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  • Alistair Tait

A waste of parliamentary time

Golf will be debated in parliament today. Seriously. Don’t politicians have better things to do with their time?


We’re in ten midst of a global pandemic, with thousands of cases and over 50,000 deaths. People are worried about losing their jobs, fearful of paying rent, making mortgage payments. Meanwhile talks over Brexit don’t seem to be going too well.

Add the above to the myriad of issues MPs should be debating instead of golf. Indeed, you can imagine the contempt with which many MPS will view the use of valuable parliamentary time given to our royal & ancient game when they’ve got issues far more important to their constituents.


Over 257,000 people signed a petition to keep golf courses open during this second lockdown after the All-Party Parliamentary Group was unable to persuade the Government to keep golf courses open. Quite why golf needs an all parliamentary golf group is beyond me. Are there similar groups for fishing, tennis, badminton, hill walking, mountain climbing, table tennis, tiddlywinks, knitting?

Golf is actually in pretty good hands. The R&A has plenty of critics but, in my humble opinion, the body administers the game fairly well. Yes, it has its shortcomings. (I could certainly give you a few areas where the governing body needs to improve.) However, by and large, it does a pretty good job. I see no reason for an all parliamentary golf group. I certainly wouldn’t be happy if my MP was spending time thinking about golf rather than the issues I highlighted above.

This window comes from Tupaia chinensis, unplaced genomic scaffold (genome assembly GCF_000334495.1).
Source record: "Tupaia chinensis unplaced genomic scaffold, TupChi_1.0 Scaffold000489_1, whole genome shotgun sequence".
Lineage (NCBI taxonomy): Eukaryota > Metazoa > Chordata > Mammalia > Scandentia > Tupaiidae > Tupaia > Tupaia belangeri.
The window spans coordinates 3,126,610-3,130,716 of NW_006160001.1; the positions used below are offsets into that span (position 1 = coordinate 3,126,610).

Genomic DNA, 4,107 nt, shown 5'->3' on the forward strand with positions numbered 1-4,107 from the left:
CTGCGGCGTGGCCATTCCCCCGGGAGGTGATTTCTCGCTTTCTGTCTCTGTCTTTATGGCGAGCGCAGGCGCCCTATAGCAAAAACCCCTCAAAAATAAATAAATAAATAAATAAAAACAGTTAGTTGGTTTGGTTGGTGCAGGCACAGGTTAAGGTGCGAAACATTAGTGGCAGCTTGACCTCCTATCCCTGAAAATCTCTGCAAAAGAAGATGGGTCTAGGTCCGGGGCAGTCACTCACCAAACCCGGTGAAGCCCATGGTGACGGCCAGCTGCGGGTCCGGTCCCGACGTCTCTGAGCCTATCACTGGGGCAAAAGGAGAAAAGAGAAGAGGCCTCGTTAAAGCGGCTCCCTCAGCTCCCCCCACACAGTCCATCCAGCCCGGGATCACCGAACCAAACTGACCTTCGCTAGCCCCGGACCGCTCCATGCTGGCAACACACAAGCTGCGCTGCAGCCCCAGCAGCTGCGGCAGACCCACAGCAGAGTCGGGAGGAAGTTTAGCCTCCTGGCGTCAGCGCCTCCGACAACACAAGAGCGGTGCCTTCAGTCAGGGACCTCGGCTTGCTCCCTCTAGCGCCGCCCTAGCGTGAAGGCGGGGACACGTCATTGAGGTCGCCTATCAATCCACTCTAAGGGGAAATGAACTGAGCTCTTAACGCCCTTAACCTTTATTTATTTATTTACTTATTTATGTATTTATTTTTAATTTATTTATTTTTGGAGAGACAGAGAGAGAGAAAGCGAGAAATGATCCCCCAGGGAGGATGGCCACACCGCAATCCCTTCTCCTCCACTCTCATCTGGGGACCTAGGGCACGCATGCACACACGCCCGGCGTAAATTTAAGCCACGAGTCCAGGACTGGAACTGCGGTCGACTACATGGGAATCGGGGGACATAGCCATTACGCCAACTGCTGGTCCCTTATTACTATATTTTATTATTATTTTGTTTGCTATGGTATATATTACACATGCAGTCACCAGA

I wasn’t surprised when the petition failed to keep courses open before this latest lockdown. Just as I wasn’t surprised when a similar petition failed before the first lockdown.

I didn’t sign either petition. As I said:

“Why would our sport be given special privilege when others have to close down? Won’t that just contribute to the prevailing attitude that golf is for the privileged, and make us appear arrogant?”

Golf being debated in parliament today will do nothing to dispel that privileged, arrogant view with which many view our game. A distorted view as far as I'm concerned.

I want to return to the fairways as soon as possible. I realise others do, too. I understand getting back to something close to our normal routines is important for many reasons, mental health being one of them. For some, especially those who live alone, golf might be their only chance to socialise with others.

I’m aware of the health benefits of this great game, too. In fact, I’d probably be several pounds heavier if not for lugging a bag around green and pleasant spaces two or three items a week. I can’t wait to get back to that routine.

Yet the same can be said about many other activities we’ve had to pack up right now. My hillwalking hobby has taken a huge hit during this pandemic. Maybe the All-Parliamentary Hill Walking Group will be debating keeping the hills open tomorrow.

I will try and tune in today’s debate, if only out of interest. I sincerely hope it doesn’t take up too much time. A few minutes is more than it deserves. Indeed, it wouldn’t bother me if Speaker Lyndsay Hoyle chucked it out of the proceedings.

There are far more important matters politicians should be considering than golf.

#JustSaying: “If I had my way, any man guilty of golf would be ineligible for any public office.” H.L. Mencken

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